Papas Arrugadas with Mojo Sauce (vegetarian starter or side dish)

A deceptively simple starter from Lanzarote that is utterly addictive, this is described as “Canarian wrinkly potatoes with red and green pepper (mojo) sauces“.

The sauces need to be pre-prepared and this makes a huge batch but since they last well in the fridge, since they go with almost anything and since they are utterly addictive, this is not a problem.

Peel and chop one small bulb (yes, bulb) of garlic. Take two thick slices of bread, remove the crust and discard and tear the rest into bits. Take a tablespoon of cumin seeds, dry fry them and grind to a powder (or just take a tablespoon of pre-ground cumin powder, if you must). Add 1 large tea-spoon of sea-salt. Divide this mixture in half – it’s going to make both sauces.

For the red sauce, add one or two teaspoons of paprika and one deseeded and chopped red pepper to one half of the mix. Put the lot in a blender and grind until smooth, adding a tablespoon of white wine or cider vinegar and enough olive oil to make the mix smooth. Adjust the flavouring and consistancy with more vinegar and oil if necessary.

For the green sauce, take the other half of the mix and add a chopped, deseeded green pepper and a large bunch of coriander herb. Blend and add vinegar and olive oil as per the red sauce.

The potatoes are, properly, Canarian black potatoes but jersey royals will do just fine.

Wash the potatoes well but leave the skin on them and put them in water with half a lemon and a handful of salt and leave to steep for an hour. Throw out the water and the lemon and add half a cupful of rock salt and half-fill the pan with water. Simmer for twenty minutes and then empty the water. Put the pan on a very low heat and dry the potatoes, giving the pan a shake every now and again to stop them sticking and evenly cook until the skin goes wrinkly. Now they’re ready to eat, with relish(es)!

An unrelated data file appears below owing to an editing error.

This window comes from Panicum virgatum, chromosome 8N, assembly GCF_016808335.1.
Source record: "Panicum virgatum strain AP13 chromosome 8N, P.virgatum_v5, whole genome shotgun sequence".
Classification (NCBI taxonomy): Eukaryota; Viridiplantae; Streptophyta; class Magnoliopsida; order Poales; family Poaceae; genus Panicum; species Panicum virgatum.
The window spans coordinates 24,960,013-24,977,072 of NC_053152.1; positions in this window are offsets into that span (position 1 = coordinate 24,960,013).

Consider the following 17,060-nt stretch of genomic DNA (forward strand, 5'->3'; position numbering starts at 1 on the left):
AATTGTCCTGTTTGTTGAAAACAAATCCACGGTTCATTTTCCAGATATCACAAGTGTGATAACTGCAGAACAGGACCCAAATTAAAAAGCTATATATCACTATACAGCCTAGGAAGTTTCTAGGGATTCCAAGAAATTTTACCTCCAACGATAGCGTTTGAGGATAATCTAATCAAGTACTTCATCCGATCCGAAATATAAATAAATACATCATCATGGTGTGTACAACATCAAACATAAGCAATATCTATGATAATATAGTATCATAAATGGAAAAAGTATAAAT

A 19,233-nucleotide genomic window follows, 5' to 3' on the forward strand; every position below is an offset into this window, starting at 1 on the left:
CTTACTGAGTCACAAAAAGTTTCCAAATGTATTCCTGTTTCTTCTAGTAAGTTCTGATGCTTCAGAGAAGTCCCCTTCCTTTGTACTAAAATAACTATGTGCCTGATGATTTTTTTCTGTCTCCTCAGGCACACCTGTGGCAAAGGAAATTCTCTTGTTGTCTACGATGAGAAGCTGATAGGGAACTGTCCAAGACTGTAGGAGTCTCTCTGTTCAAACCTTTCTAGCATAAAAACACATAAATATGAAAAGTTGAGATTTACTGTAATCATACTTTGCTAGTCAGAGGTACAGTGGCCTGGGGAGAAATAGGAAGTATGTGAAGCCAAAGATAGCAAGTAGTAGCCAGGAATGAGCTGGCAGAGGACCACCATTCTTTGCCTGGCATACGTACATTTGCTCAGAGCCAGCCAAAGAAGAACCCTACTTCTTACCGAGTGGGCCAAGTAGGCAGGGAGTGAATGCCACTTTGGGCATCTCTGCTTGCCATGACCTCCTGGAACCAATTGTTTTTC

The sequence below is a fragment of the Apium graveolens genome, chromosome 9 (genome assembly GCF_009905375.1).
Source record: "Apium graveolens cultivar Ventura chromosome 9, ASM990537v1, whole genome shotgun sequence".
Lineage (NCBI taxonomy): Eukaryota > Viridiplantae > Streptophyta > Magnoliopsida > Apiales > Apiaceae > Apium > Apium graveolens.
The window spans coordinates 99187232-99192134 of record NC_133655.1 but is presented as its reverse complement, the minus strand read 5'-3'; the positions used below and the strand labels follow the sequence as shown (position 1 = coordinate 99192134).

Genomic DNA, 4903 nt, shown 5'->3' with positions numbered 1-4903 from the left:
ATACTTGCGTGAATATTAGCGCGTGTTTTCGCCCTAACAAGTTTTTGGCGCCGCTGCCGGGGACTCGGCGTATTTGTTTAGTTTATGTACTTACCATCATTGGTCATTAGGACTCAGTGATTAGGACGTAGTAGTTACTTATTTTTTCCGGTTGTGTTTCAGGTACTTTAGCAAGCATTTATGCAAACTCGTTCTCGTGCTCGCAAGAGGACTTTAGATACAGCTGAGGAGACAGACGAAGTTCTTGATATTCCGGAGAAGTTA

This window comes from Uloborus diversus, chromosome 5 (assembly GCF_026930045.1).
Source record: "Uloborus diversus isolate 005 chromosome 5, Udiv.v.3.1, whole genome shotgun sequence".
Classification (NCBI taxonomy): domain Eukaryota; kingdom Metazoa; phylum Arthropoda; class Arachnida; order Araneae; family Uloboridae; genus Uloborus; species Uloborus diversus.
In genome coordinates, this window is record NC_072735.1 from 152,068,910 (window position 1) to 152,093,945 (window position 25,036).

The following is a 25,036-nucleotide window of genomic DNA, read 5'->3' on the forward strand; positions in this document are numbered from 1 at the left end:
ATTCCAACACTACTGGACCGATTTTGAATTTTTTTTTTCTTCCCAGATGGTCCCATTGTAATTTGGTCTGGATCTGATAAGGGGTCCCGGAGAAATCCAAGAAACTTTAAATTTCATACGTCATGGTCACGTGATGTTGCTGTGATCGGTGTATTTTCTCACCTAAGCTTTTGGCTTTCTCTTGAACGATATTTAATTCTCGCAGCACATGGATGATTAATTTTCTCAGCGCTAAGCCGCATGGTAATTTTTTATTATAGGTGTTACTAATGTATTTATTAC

The Social Network.

Social Network poster, Eisenberg as Zuckenberg

Powered by Aaron Sorkin’s dialogue, this chugs along at a fair old rate, and you need to pay attention to keep up. It’s interesting and exciting despite having almost no likeable characters in it – Andrew Garfield’s Eduardo is the nearest thing to a ‘hero’ since Jesse Eisenberg’s protagonist is played pretty much as a driven (and brilliant) jerk.

It’s a very good film – I was entertained and feel that I have probably been reasonably accurately informed, and I’m always a sucker for chopped-up chronologies – but I’m not sure it deserved quite so much praise as it has received. There wasn’t quite enough emotional involvement for that and I don’t know how long it will remain with me.

Robin and Marion

Robin fighting the Sheriff

It’s about 30 years since I watched this, and it stands up really well. It’s made by Richard Lester & has a similar style to his Muskateer movies, though there is a more sombre, elegiac, tone to it. The jokes have been pared back and there is a sadness to Robin’s twenty wasted years following King Richard on his vainglorious Crusade – and a struggle to find a purpose to life after he’s lost his illusions, although those illusions seem to take over again as the film progresses. I’m not entirely sure whether Robin is being played deliberately as a bit shallow and unable to comprehend how the legend has got out of control or whether this is a limitation of Sean Connery’s acting at this time.

The bittersweet mood is best illustrated by Robert Shaw’s superb Sheriff, a humane man trying to keep order in an inhumane world, and who must kill Robin (and wants to) but also sympathises with him and perhaps understands him better than everyone except, perhaps, Marian.

The climactic fight scene between Robin and the Sheriff is both tense and deeply moving.